Perhaps this pre-war/post-war rift in quality control has fueled an even greater obsession with the charmingly creaky and paint-peeling walk-up tenements, sometimes with hardly anything else to recommend them except their venerable age. As recently as the Bubble 80s, though, Tokyoites were too busy speculating in French country chateaus and Manhattan penthouses to pay much attention to their own native deadstock of public housing, known collectively as the Doujunkai apartments.



Originally numbering 16 projects in Tokyo and Yokohama built in the late 1920s and early 30s, the sturdy, practical construction in reinforced concrete (fireproof and earthquake-resistant), ample ventilation and natural light made them ideal for dense inner city living. The majority were dismantled in the 80s, and presently only two remain, in the eastern "downtown" (shitamachi) districts of Uenoshita and Minowa.

More recently, there have been some sensitive facade treatments and adaptive reuse, however. Daikanyama, a satellite residential district of Shibuya, is something of an ongoing (half-century, and counting...) study in public housing on a human scale. Maki Fumihiko's Hillside Terrace, a sort of proto-Metabolist housing project, used clever partitioning and layering in an attempt to revive the idea of a "commons" in a public housing project. It has hosted unfinished alterations and progressive annexes since the 60s.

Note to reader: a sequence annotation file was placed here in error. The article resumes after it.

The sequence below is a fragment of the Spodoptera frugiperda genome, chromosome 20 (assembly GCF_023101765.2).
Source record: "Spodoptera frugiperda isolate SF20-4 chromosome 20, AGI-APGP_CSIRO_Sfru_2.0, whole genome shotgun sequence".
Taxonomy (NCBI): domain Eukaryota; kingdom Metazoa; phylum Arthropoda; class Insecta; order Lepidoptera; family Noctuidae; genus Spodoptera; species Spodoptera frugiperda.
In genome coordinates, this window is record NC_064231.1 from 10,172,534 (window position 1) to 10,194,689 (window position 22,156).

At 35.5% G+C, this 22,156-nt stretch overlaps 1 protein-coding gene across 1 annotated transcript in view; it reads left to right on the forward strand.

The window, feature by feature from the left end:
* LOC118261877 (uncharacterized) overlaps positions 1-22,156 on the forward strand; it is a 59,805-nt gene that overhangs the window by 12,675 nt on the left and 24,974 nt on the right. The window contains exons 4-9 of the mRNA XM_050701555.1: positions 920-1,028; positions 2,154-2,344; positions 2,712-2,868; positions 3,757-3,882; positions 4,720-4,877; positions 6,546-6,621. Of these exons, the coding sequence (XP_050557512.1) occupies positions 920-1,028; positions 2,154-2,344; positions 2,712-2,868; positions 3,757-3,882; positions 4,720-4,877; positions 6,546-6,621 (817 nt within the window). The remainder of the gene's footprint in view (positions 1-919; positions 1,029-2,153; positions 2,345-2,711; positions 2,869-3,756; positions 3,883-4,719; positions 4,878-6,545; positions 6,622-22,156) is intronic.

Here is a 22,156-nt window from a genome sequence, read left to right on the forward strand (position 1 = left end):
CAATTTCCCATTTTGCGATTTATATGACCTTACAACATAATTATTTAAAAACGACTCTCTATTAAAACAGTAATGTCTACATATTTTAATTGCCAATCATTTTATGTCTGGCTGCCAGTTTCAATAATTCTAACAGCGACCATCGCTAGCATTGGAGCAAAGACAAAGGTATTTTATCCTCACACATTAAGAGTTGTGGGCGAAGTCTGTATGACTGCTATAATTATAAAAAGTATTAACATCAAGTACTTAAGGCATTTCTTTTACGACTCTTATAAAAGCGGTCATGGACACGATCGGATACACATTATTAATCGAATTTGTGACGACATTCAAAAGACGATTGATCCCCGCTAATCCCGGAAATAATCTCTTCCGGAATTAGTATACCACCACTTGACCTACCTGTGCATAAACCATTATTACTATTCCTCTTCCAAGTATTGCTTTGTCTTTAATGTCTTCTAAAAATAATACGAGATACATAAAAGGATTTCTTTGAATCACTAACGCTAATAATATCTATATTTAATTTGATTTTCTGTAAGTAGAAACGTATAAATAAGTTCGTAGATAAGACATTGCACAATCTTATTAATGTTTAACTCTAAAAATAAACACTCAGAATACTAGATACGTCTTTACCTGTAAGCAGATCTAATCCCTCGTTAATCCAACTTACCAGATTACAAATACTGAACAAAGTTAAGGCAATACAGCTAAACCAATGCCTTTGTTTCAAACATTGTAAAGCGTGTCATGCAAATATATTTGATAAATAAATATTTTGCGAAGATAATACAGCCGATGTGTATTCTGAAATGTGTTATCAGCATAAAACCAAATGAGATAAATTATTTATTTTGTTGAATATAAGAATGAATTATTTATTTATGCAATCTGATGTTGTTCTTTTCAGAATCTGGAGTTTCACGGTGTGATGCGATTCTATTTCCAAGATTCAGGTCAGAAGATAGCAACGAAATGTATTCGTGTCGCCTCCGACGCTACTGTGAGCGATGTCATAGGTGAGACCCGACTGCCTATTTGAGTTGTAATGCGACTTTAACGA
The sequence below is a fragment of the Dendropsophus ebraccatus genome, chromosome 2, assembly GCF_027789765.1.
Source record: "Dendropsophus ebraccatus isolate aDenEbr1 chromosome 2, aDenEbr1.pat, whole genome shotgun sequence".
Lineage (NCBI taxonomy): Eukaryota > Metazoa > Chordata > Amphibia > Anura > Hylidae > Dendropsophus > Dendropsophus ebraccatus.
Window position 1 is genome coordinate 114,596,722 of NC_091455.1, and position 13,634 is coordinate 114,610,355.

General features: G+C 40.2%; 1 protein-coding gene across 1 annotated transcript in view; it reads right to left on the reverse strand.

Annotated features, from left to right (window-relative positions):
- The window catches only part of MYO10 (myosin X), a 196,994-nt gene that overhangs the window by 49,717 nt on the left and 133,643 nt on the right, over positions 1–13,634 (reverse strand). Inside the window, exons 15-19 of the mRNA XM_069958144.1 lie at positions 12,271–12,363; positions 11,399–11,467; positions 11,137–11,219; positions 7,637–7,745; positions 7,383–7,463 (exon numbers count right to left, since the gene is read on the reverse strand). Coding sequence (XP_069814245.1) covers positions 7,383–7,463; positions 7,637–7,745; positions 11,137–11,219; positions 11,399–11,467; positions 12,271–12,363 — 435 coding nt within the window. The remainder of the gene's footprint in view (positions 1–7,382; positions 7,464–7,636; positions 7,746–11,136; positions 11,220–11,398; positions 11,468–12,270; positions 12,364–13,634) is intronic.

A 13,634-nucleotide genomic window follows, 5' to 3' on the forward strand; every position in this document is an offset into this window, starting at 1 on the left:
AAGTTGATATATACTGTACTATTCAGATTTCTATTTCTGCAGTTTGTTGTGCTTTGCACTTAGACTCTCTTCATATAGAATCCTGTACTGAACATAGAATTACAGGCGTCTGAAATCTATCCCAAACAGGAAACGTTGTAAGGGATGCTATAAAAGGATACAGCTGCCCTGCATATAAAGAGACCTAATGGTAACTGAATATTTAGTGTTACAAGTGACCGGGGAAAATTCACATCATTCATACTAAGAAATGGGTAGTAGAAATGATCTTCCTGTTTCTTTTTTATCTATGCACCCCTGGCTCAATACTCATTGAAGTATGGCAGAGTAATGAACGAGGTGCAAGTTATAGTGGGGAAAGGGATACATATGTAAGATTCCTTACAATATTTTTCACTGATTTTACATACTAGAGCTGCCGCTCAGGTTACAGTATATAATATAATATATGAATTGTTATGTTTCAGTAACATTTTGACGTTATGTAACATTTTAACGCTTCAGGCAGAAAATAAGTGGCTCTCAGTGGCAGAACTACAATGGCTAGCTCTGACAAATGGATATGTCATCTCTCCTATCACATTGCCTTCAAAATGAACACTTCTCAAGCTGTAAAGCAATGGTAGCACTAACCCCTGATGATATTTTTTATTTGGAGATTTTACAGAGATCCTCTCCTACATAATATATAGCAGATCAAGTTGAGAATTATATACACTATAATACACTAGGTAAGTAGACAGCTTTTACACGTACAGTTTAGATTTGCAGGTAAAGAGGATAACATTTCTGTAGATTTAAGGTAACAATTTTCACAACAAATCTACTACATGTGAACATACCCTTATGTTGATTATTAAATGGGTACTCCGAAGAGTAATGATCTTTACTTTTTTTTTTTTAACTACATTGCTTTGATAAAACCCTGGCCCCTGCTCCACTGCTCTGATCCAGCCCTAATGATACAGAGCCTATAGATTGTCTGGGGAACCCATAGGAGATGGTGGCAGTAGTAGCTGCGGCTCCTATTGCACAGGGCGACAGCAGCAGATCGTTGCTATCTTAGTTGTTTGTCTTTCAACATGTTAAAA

The Daikanyama Doujunkai was "upgraded" in 2000 to become the more condominium-ish Daikanyama Address. All this is somewhat besides the point, if you consider that Daikanyama, together with adjacent Nakameguro and Ebisu, is now part of one of the most gentrified sections of the city, cheek-by-jowl with discreet bars, sidewalk and canal-bank cafes, boutiques and all the rest of it. If the Doujunkai has "survived" in Daikanyama, perhaps it's only as some kind of token communal landmark that can then be safely reworked, helping to bolster land prices and spur on the nostalgia industry...

The other recent metamorphosis is of course Ando's Omotesando Hills, a studiously unconventional shopping mall that recalls the graceful curves of the New York Guggenheim; sure, it's about shopping and rabid consumerism, but at least Ando tries to disguise those ugly motives with his trademark artisanal concrete, sloping walkways and sensitive skylighting. The former Aoyama Doujunkai survives as the "gallery wing" of the complex (home to a number of art galleries) that shows off the open plan stairwells and simple frontal balconies to best effect.



Behind all this apparently sensitive redevelopment, however, is the sinister master vision of one Mori Minoru, who has in the past decade or so syndicated his network of "Hills": a sort of 21st century urban template of Bigness (I wonder what Koolhaas would have to say about this) for a scattershot Tokyo, a city he sees as languishing in the face of competition from Shanghai, Bangkok and Singapore.